Nov 10, 2014
a Heart for Hospitality
I recently finished the She Reads Truth study on Hospitality. It amazes me how God can start working in my heart for something and then suddenly the dots just connect. I’ve been struggling with our home and inviting of friends & family. I feel like it’s never perfect enough. It’s never clean enough. Never well furnished or well decorated enough. I could never plan enough, cook enough, or do enough to make it perfect enough. In the midst of all this fretting over my inexperience with lavish dinner parties, I’ve been stumbling across blog posts and articles discussing the true meaning of hospitality, the positive act of inviting people into our mess, and the idea that your home does not have to be Pinterest worthy to invite people in.
As the holidays approach (Thanksgiving, Christmas, New Years) I think the pressure on us increases to be the best hostess, have a perfectly decorated house, and to cook the best meal (made from scratch, of course). But all of that is nonsense. As a society, we’ve set impossible standards for both ourselves and our hosts. Not every gathering needs to look like something out of Southern Wedding magazine. That’s not to say there’s anything wrong with the magazine, or even Pinterest, but we have to stop putting more emphasis on the décor and the dinner than the people sitting around our table. You are not going to change someone’s life by making the best apple pie, but inviting them to sit at your table gives you the chance to make them feel different by the time they leave. I thought I would share some of my take aways from the Hospitality study, although I highly recommend reading it yourself.
We need to shift our perspective.
My idea of hospitality has been something out of a magazine. Something that I imagine happening one day when my house is perfect and my life is no longer insanely busy. One day when my cooking skills have improved and I never go a day without vacuuming up the dog hair. But that perspective has to change. That day will likely never come. Perfect is an impossible standard. We need to shift to the perspective of caring more about the people than the preparation (read Luke 10:38-42). Hospitality is about loving others. “Be devoted to one another in brotherly love. Honor one another above yourselves.” Romans 12:10
Hospitality is about relationships.
Jesus is within us. His love is in us. And it’s our calling to pour that love back into others. The root of hospitality is to develop relationships with both those known to us and those that are not. “Do not forget to entertain strangers, for by so doing some people have entertained angels without knowing it.” Hebrews 13:2 True hospitality is inviting people in for a friendship and accepting them as they are. Jesus accepts us as we are, so we should accept others in the same way. We need to connect with them, talk with them, be vulnerable and share our lives with them. Every person that enters our house should leave feeling important. And that kind of value will not come from a meal, but from a relationship.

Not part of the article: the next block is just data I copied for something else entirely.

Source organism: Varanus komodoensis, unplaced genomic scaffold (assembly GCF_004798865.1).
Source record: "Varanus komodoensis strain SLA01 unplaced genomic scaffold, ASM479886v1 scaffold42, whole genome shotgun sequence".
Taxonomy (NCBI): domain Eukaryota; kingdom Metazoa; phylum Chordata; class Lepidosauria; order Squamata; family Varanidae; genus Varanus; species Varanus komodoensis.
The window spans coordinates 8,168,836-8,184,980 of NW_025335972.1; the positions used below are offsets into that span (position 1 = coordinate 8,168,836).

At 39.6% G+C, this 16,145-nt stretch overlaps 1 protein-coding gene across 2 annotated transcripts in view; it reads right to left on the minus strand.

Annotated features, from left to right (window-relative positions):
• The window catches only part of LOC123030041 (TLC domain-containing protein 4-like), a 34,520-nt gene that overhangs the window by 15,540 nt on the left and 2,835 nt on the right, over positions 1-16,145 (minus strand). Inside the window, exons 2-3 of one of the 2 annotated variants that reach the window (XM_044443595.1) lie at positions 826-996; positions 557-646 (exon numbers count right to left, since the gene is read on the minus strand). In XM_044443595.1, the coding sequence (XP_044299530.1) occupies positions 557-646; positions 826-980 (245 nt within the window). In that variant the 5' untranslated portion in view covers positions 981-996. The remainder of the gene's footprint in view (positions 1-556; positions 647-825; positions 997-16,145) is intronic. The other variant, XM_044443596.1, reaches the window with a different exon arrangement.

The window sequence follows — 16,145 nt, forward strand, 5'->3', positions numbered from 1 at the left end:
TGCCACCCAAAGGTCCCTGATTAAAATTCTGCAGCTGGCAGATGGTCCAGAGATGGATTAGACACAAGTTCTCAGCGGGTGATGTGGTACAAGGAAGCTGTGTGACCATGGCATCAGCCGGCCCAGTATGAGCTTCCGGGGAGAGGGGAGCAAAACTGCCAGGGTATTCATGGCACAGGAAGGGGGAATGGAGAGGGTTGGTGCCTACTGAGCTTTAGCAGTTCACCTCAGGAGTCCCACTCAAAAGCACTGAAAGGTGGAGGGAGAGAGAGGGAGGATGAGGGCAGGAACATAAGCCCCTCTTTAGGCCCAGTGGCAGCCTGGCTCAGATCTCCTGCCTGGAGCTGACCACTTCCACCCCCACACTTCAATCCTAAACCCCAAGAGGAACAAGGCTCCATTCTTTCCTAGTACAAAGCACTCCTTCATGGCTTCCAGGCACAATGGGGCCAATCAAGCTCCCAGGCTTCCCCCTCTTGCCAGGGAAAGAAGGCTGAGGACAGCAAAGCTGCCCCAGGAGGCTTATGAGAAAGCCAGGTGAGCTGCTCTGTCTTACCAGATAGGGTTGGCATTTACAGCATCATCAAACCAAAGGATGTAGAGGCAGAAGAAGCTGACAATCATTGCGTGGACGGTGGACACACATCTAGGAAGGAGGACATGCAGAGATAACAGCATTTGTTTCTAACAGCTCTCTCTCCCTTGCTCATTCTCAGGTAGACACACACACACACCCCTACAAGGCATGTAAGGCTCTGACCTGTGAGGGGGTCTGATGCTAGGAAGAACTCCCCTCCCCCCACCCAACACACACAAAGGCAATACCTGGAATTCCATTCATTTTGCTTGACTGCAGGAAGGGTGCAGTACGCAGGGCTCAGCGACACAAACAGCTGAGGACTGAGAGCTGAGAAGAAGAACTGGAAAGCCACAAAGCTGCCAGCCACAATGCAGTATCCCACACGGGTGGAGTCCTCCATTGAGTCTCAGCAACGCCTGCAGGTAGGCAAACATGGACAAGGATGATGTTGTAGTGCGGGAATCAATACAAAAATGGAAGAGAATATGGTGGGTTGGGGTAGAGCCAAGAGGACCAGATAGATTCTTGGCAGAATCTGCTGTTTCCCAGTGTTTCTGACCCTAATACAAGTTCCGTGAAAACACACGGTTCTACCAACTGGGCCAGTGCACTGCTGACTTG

Hospitality brings healing.
The study shares many stories in the Bible where a person delivered true hospitality and a great healing took place as a result. A healing for the hosts. The truth is we are all broken and we are all a mess on the inside. Reaching out to others and loving them in their circumstances can bring out blessings. In Matthew 25:31-46 God tells us that whatever we have done for the least of these, we have done for Him. Inviting someone in to your mess, into your brokenness, is humbling and may heal you in ways you can’t even imagine. “But seek first his kingdom and his righteousness, and all these things will be given to you as well.” Matthew 6:13
Hospitality is living out the Gospel.
Jesus is the ultimate inviter. He invites us to an entirely new life with him. He invites us to salvation. Inviting others in, to sit at our table, is a mirroring of the Gospel. If we are living a life with Christ, then we are called to invite others to the Gospel. To invite them to our Savior’s table.
We love because he so loved us. We give because he so gave to us. We invite because he invited us.
Father, please continue to change my heart for hospitality. To change my perspective and place the importance on the people sitting around my table rather than the meal prepared for them. Help me to be vulnerable and invite people into my mess. To be real. Please help me to do away with the doubt that this house isn't fit for dinner parties because I desire a house fit for welcoming people. I pray that this house would have many new footprints in the days ahead. That the people sitting in my kitchen chairs would leave this house feeling refreshed, blessed, and important. I pray that you would begin working in the hearts that will cross this threshold. I pray for a heart of true hospitality for myself and for my household. That we would serve others, love others, and bear the burdens of others. Please help me to love others as you love me.